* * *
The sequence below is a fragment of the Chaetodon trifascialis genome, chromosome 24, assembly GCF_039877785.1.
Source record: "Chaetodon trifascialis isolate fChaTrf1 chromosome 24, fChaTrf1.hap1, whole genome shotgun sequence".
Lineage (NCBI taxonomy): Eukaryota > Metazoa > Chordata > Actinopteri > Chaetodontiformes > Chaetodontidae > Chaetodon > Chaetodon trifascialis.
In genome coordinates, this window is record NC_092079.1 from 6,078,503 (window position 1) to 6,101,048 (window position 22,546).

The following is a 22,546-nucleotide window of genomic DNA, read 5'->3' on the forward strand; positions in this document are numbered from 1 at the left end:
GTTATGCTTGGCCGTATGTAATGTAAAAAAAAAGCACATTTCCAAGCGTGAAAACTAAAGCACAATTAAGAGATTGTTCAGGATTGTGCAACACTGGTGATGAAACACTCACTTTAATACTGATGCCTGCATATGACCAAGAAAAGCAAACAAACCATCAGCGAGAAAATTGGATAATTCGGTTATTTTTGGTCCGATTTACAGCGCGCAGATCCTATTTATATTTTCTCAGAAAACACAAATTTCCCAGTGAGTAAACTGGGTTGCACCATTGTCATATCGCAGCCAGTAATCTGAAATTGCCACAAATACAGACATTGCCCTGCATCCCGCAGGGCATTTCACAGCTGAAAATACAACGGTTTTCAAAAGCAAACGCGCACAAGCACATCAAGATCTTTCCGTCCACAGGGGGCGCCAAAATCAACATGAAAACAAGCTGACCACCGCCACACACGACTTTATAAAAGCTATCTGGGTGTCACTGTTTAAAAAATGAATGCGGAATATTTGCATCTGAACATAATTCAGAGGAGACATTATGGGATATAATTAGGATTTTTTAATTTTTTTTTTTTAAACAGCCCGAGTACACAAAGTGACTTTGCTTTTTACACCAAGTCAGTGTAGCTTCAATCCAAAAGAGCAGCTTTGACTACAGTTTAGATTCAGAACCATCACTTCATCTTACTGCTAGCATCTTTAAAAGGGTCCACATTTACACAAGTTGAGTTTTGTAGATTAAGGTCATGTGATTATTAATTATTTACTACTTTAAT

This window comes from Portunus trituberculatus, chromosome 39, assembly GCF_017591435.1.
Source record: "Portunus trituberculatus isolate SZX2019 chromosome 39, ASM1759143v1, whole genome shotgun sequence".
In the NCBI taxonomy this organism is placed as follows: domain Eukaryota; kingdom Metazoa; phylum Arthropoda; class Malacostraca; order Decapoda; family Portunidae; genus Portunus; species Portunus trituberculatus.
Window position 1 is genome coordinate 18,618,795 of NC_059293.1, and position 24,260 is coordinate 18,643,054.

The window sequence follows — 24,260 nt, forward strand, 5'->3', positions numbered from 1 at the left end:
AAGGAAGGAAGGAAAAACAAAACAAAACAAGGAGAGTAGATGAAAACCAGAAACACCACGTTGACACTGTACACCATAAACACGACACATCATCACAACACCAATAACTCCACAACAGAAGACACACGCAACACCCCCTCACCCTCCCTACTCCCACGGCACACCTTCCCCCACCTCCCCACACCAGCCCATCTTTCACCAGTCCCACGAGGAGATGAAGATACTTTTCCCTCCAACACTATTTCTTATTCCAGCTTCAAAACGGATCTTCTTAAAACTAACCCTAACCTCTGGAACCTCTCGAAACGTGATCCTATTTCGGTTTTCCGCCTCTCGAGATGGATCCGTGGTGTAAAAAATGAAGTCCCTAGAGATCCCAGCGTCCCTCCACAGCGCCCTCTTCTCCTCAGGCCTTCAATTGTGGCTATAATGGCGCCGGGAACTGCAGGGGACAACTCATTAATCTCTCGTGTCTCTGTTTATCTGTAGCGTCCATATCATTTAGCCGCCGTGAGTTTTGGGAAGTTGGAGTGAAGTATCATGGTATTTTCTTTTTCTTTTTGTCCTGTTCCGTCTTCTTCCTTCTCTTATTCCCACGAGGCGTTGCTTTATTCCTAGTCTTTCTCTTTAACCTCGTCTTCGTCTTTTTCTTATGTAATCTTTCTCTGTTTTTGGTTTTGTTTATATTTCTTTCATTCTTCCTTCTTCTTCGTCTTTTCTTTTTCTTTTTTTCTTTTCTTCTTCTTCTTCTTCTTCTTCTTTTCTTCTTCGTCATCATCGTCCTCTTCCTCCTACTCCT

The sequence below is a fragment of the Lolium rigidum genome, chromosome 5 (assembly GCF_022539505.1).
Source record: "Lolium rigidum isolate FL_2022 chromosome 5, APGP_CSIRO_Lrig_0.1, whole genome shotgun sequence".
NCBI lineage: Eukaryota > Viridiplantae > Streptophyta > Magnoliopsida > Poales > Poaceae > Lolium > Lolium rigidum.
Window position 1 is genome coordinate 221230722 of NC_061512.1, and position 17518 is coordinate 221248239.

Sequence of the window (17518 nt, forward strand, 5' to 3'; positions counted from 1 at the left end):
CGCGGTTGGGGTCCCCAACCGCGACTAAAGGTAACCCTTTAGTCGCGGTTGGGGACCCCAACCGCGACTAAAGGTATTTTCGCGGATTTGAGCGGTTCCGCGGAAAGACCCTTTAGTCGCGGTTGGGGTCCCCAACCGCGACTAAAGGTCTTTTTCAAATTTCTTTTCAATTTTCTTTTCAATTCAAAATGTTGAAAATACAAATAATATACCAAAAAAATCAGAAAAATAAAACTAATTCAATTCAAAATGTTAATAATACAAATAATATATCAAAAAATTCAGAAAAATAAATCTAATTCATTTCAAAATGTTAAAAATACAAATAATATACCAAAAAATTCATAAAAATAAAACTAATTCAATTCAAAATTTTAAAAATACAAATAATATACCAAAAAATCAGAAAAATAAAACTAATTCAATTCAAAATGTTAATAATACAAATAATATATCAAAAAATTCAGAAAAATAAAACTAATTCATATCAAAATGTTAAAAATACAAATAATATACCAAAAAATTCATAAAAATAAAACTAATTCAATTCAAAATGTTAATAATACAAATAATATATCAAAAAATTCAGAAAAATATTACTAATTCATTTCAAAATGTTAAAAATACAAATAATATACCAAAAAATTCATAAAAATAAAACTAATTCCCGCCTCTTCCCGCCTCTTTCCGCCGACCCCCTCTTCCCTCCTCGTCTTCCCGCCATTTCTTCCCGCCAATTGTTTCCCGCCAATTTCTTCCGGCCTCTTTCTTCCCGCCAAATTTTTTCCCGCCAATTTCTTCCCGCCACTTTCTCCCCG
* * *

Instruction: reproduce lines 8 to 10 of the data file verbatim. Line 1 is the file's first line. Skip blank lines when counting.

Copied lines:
Source record: "Portunus trituberculatus isolate SZX2019 chromosome 39, ASM1759143v1, whole genome shotgun sequence".
In the NCBI taxonomy this organism is placed as follows: domain Eukaryota; kingdom Metazoa; phylum Arthropoda; class Malacostraca; order Decapoda; family Portunidae; genus Portunus; species Portunus trituberculatus.
Window position 1 is genome coordinate 18,618,795 of NC_059293.1, and position 24,260 is coordinate 18,643,054.